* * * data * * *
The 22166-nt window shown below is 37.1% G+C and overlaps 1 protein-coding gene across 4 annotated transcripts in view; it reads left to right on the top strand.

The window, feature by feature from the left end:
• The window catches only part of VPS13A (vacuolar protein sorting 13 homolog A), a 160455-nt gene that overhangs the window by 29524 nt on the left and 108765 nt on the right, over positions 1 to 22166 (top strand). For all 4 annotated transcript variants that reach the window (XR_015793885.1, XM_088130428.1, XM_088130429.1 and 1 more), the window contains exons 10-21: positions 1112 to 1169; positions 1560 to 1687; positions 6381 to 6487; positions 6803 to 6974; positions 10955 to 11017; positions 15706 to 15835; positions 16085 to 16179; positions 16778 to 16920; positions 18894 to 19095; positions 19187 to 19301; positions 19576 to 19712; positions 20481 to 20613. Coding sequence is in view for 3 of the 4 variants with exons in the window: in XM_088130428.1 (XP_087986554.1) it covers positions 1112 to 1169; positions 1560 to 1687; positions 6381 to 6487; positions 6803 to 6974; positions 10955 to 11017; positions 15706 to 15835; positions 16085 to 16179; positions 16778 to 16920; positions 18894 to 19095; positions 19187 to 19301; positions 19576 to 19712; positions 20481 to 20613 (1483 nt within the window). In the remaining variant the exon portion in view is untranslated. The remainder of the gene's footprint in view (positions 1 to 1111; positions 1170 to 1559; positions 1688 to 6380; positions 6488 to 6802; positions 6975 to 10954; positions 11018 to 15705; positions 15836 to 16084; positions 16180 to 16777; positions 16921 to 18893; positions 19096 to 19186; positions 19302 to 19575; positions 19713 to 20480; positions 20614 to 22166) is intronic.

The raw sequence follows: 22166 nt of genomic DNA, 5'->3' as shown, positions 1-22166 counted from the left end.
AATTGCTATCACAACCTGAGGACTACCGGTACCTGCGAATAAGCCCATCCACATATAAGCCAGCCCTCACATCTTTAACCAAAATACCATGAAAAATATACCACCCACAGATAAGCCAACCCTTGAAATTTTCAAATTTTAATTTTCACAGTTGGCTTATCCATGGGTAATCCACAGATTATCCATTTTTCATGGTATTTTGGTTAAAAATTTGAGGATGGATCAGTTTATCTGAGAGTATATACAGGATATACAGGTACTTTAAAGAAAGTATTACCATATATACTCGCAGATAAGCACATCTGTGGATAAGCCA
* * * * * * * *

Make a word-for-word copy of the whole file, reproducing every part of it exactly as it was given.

The 22166-nt window shown below is 37.1% G+C and overlaps 1 protein-coding gene across 4 annotated transcripts in view; it reads left to right on the top strand.

The window, feature by feature from the left end:
• The window catches only part of VPS13A (vacuolar protein sorting 13 homolog A), a 160455-nt gene that overhangs the window by 29524 nt on the left and 108765 nt on the right, over positions 1 to 22166 (top strand). For all 4 annotated transcript variants that reach the window (XR_015793885.1, XM_088130428.1, XM_088130429.1 and 1 more), the window contains exons 10-21: positions 1112 to 1169; positions 1560 to 1687; positions 6381 to 6487; positions 6803 to 6974; positions 10955 to 11017; positions 15706 to 15835; positions 16085 to 16179; positions 16778 to 16920; positions 18894 to 19095; positions 19187 to 19301; positions 19576 to 19712; positions 20481 to 20613. Coding sequence is in view for 3 of the 4 variants with exons in the window: in XM_088130428.1 (XP_087986554.1) it covers positions 1112 to 1169; positions 1560 to 1687; positions 6381 to 6487; positions 6803 to 6974; positions 10955 to 11017; positions 15706 to 15835; positions 16085 to 16179; positions 16778 to 16920; positions 18894 to 19095; positions 19187 to 19301; positions 19576 to 19712; positions 20481 to 20613 (1483 nt within the window). In the remaining variant the exon portion in view is untranslated. The remainder of the gene's footprint in view (positions 1 to 1111; positions 1170 to 1559; positions 1688 to 6380; positions 6488 to 6802; positions 6975 to 10954; positions 11018 to 15705; positions 15836 to 16084; positions 16180 to 16777; positions 16921 to 18893; positions 19096 to 19186; positions 19302 to 19575; positions 19713 to 20480; positions 20614 to 22166) is intronic.

The raw sequence follows: 22166 nt of genomic DNA, 5'->3' as shown, positions 1-22166 counted from the left end.
AATTGCTATCACAACCTGAGGACTACCGGTACCTGCGAATAAGCCCATCCACATATAAGCCAGCCCTCACATCTTTAACCAAAATACCATGAAAAATATACCACCCACAGATAAGCCAACCCTTGAAATTTTCAAATTTTAATTTTCACAGTTGGCTTATCCATGGGTAATCCACAGATTATCCATTTTTCATGGTATTTTGGTTAAAAATTTGAGGATGGATCAGTTTATCTGAGAGTATATACAGGATATACAGGTACTTTAAAGAAAGTATTACCATATATACTCGCAGATAAGCACATCTGTGGATAAGCCA